Cernak adds that she has been getting a fair number of emails and calls from veterans who are interested in her research and telling her about their own problems. She is sympathetic: "Soldiers anywhere are one of the most vulnerable populations in the world. It is a moral obligation to help them."



* NEW PC ADVENTURES (4): Getting a new phone in the wake of my new PC was yet another piece of what amounted to an enormous, expanding puzzle. I knew that getting my new PC's communications system to work in detail was going to be a lot of effort, and it was:

Yet another thing to figure out was a photo editor, which turned out to be a troublesome task. Some time before I jumped from my old PC, I decided that my old copy of Paint Shop Pro 9 photo-editing software was getting a bit dated, and so I decided to buy the latest version of Photoshop since it seems to be the practical standard.

The first thing I noticed about Photoshop after installing it was just how slow it was. The next thing I noticed was how often it ran out of memory. I chalked that up to inexperience, thinking once I understood the functionality I would be able to use it more efficiently. Alas, in the end I didn't have any more functionality useful to me than I did with Paint Shop Pro, and in fact I found some of the "whizzy" features of Photoshop to be a waste of time, literally. I tried to do a "automatic align" on a photo and it simply went out to lunch, then decided to take a siesta.

What really tore it was its intrusiveness. Every time I plugged a USB memory stick into my PC, I got a complicated Photoshop dialog offering to do whatever with the images on the stick, and I couldn't figure out how to turn the dialog off. Worse, it used my web browser for online help, and ended up seriously interfering with Internet Explorer. Having had enough, I uninstalled Photoshop. What was particularly frustrating was that I then looked at the latest version of Paint Shop Pro, only to find reports that it was at least as bloated and clumsy. Old software packages do not fade away: they inflate until they die of their own dead weight.

So I looked around for alternatives. There are actually some free online photo editors, such as FotoFlexer and Picnic, but they required uploading the photos and seemed to be optimized for online photo-sharing services. What I settled on was a freebie called Paint.Net, put together by a group at Washington State University in Pullman with help from MSoft. It turns out to be a fairly capable package while still being lightweight. It was a nuisance to puzzle with photo editors, but at least after doing so for a bit I got to the point where I could jump into one and get up to speed on all my basic functional requirements in a short period of time. They all have much the same core capabilities, but in some cases they implement them differently.

* One of the amusing things about the effort were the occasional conversations with online folks. I spent over a dozen years in online myself and believe me, I deeply sympathize with them, and am perfectly aware that their knowledge is often shallow -- they don't get paid enough to acquire a deep expertise. Of course, I was wise to all the tricks of the game too, and I had to restrain a tendency to bully them: "We'd like to tell you about the service we offer -- "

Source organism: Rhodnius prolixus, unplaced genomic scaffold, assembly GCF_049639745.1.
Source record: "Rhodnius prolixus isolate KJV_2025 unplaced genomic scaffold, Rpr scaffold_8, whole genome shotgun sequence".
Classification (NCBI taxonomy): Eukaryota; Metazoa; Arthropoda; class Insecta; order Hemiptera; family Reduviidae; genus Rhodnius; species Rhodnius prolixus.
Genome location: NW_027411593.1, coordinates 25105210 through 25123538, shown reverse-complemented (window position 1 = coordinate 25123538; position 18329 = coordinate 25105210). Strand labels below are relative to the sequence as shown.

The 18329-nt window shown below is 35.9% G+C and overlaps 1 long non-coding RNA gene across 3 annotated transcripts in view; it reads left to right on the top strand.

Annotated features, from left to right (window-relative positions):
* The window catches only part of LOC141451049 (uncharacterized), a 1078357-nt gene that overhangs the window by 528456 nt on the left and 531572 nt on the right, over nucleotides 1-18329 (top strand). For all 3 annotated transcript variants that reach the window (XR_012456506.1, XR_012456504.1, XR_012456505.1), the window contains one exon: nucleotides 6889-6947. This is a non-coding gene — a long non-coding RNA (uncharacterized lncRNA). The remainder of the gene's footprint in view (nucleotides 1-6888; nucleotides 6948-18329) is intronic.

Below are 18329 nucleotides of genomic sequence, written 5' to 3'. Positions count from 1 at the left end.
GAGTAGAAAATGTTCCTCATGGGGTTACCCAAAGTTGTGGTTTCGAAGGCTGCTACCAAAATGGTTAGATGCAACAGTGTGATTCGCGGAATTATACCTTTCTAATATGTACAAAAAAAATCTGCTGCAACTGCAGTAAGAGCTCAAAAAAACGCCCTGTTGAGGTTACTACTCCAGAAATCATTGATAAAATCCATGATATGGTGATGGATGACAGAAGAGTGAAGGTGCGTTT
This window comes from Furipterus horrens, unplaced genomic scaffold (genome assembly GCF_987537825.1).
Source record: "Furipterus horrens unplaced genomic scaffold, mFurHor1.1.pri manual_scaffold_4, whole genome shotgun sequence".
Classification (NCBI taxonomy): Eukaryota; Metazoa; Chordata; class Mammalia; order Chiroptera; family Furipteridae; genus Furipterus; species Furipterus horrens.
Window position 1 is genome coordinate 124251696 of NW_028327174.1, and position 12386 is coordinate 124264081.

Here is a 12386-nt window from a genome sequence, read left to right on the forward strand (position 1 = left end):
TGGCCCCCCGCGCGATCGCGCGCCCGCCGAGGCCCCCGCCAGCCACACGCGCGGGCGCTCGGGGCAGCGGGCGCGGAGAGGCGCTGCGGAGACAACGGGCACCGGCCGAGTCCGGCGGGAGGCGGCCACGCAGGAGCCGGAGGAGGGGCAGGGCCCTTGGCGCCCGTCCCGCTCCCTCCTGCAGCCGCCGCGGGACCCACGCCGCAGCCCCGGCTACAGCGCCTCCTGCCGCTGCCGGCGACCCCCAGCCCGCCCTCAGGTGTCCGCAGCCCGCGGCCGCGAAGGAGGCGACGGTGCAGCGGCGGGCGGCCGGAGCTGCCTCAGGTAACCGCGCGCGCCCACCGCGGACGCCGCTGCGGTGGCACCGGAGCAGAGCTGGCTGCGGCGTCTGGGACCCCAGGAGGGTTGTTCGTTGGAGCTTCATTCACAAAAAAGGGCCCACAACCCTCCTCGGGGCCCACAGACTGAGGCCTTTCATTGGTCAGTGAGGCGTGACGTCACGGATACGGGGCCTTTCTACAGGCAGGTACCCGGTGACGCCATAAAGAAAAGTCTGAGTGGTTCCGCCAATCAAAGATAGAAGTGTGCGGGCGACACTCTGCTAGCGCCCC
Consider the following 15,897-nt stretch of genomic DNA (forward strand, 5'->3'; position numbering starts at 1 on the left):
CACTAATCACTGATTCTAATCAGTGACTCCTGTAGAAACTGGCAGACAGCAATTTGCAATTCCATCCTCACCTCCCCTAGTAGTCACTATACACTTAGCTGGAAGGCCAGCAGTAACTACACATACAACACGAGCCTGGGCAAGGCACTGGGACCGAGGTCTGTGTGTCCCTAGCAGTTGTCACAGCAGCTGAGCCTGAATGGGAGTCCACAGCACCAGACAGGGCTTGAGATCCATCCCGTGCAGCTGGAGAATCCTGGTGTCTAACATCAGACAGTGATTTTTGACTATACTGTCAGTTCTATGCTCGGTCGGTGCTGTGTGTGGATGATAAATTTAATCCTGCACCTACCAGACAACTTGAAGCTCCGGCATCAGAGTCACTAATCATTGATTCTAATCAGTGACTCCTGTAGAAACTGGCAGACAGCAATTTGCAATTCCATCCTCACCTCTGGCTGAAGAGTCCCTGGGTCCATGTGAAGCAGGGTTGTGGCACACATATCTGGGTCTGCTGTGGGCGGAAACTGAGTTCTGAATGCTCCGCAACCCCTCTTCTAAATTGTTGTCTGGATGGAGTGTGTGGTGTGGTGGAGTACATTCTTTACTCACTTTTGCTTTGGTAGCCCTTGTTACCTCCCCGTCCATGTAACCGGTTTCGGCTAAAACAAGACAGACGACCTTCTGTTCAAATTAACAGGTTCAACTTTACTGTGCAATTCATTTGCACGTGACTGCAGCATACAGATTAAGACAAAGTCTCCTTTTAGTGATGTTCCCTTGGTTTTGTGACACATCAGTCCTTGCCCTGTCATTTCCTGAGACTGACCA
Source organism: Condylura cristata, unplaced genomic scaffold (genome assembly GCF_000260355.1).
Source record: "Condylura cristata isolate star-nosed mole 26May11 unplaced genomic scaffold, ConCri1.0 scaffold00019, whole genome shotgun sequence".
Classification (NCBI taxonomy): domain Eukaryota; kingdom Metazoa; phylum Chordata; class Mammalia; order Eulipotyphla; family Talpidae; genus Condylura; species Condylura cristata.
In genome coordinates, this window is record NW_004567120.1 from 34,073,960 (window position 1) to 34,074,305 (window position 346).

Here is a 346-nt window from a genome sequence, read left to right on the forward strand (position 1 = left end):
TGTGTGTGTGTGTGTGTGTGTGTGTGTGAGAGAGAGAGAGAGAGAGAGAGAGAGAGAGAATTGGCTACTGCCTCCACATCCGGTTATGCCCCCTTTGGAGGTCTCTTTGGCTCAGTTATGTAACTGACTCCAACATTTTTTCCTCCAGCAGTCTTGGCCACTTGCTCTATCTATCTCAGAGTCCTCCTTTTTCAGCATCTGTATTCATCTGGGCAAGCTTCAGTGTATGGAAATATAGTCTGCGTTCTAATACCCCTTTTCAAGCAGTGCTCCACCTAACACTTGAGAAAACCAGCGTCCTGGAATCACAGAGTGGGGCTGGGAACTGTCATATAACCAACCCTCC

"I'm really only interested in closing my account, if you please," I replied as politely as could. I know they're briefed to give sales pitches, but nobody briefed me that I had to cooperate.

"Well, we have a package -- "

"I'm really only interested in closing my account, if you please." I had no doubt I was in control of the conversation, though I suppose it was not surprising given that they were generally very young. For what it was worth, I tried to make sure I thanked them at the end of the conversation. [TO BE CONTINUED]



* CLIMBING MOUNT IMPROBABLE (5): Spider fossils go back 360 million years. There's no way webs leave fossils -- though strands of silk do show up in lumps of amber on occasion -- and there were few or no flying insects in those days anyway, but even the oldest fossils show that spiders had the gland openings for silk production. The fact that there are no spiderweb fossils means that the evolution of such elaborate biostructures -- elaborate in themselves, even more elaborate when the instincts used to build and use them are considered -- are a matter of educated speculation. However, spiderwebs are simple enough to make a very good subject for evolutionary computer simulations, one example being the "Netspinner" program.

Netspinner starts with a rudimentary web, maybe just a few strands, in an environment where simulated flies are flying around. The program then "mutates" the web slightly, generation by generation, using a set of rules to determine the "budgeting" for building a web and to determine the effectiveness of different web configurations for catching flies. Web configurations are scored by these criteria, and those with the best scores are carried on to future generations. Advanced versions of Netspinner allow "crossbreeding" between different web configurations to factor in the effects of sexual recombination. The interesting thing about Netspinner is how quickly the web configurations converge on those that resemble real spider webs.